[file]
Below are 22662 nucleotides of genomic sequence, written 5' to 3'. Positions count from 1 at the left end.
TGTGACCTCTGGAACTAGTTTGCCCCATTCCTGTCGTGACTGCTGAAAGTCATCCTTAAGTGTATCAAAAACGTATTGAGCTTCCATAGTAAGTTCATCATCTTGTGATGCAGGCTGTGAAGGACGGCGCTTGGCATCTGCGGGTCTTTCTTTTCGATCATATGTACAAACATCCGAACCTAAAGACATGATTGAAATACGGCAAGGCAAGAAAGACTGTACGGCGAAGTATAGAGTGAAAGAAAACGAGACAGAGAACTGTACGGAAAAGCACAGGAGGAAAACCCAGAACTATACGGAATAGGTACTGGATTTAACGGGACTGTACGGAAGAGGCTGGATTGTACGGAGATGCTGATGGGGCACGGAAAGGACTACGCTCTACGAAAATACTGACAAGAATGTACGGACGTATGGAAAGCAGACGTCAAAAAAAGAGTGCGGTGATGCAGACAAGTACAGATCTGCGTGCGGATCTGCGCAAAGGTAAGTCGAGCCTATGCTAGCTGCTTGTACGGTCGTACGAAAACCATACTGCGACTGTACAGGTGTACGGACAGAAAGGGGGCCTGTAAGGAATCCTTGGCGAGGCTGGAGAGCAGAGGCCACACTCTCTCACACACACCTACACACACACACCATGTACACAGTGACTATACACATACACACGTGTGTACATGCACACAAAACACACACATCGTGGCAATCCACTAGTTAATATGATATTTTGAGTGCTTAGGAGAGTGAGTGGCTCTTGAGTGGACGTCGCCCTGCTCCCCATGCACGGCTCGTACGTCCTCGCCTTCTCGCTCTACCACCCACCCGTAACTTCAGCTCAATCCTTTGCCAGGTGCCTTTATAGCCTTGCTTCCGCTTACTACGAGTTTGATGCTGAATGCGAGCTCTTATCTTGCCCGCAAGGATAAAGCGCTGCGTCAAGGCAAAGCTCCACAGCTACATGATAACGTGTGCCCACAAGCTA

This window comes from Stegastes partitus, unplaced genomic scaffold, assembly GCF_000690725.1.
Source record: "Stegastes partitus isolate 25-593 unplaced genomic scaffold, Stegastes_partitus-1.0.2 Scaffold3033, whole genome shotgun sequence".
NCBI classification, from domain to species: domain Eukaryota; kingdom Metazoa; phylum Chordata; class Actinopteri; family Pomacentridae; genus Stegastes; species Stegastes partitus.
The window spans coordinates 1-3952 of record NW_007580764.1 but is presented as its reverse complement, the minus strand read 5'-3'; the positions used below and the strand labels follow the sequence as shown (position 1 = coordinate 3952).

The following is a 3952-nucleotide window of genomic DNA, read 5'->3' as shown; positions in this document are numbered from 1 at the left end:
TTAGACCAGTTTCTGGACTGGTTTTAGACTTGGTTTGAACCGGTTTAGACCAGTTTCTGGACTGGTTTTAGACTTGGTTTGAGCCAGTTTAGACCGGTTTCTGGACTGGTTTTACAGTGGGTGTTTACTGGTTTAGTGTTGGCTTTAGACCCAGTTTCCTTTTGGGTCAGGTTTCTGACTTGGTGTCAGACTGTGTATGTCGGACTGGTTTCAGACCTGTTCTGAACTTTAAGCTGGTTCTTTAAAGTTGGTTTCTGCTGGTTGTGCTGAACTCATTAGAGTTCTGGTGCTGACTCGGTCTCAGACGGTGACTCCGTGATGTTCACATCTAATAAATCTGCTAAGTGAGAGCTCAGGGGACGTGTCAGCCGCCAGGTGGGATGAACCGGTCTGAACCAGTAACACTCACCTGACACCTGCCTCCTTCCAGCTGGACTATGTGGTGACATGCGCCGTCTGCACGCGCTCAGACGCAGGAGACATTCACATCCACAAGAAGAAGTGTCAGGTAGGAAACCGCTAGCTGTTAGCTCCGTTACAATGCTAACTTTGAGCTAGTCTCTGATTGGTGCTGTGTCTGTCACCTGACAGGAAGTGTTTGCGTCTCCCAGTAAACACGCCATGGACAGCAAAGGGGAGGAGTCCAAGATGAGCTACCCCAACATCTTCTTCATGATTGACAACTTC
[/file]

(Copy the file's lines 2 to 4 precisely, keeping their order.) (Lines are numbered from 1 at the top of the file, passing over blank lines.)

TGTGACCTCTGGAACTAGTTTGCCCCATTCCTGTCGTGACTGCTGAAAGTCATCCTTAAGTGTATCAAAAACGTATTGAGCTTCCATAGTAAGTTCATCATCTTGTGATGCAGGCTGTGAAGGACGGCGCTTGGCATCTGCGGGTCTTTCTTTTCGATCATATGTACAAACATCCGAACCTAAAGACATGATTGAAATACGGCAAGGCAAGAAAGACTGTACGGCGAAGTATAGAGTGAAAGAAAACGAGACAGAGAACTGTACGGAAAAGCACAGGAGGAAAACCCAGAACTATACGGAATAGGTACTGGATTTAACGGGACTGTACGGAAGAGGCTGGATTGTACGGAGATGCTGATGGGGCACGGAAAGGACTACGCTCTACGAAAATACTGACAAGAATGTACGGACGTATGGAAAGCAGACGTCAAAAAAAGAGTGCGGTGATGCAGACAAGTACAGATCTGCGTGCGGATCTGCGCAAAGGTAAGTCGAGCCTATGCTAGCTGCTTGTACGGTCGTACGAAAACCATACTGCGACTGTACAGGTGTACGGACAGAAAGGGGGCCTGTAAGGAATCCTTGGCGAGGCTGGAGAGCAGAGGCCACACTCTCTCACACACACCTACACACACACACCATGTACACAGTGACTATACACATACACACGTGTGTACATGCACACAAAACACACACATCGTGGCAATCCACTAGTTAATATGATATTTTGAGTGCTTAGGAGAGTGAGTGGCTCTTGAGTGGACGTCGCCCTGCTCCCCATGCACGGCTCGTACGTCCTCGCCTTCTCGCTCTACCACCCACCCGTAACTTCAGCTCAATCCTTTGCCAGGTGCCTTTATAGCCTTGCTTCCGCTTACTACGAGTTTGATGCTGAATGCGAGCTCTTATCTTGCCCGCAAGGATAAAGCGCTGCGTCAAGGCAAAGCTCCACAGCTACATGATAACGTGTGCCCACAAGCTA

This window comes from Stegastes partitus, unplaced genomic scaffold, assembly GCF_000690725.1.
Source record: "Stegastes partitus isolate 25-593 unplaced genomic scaffold, Stegastes_partitus-1.0.2 Scaffold3033, whole genome shotgun sequence".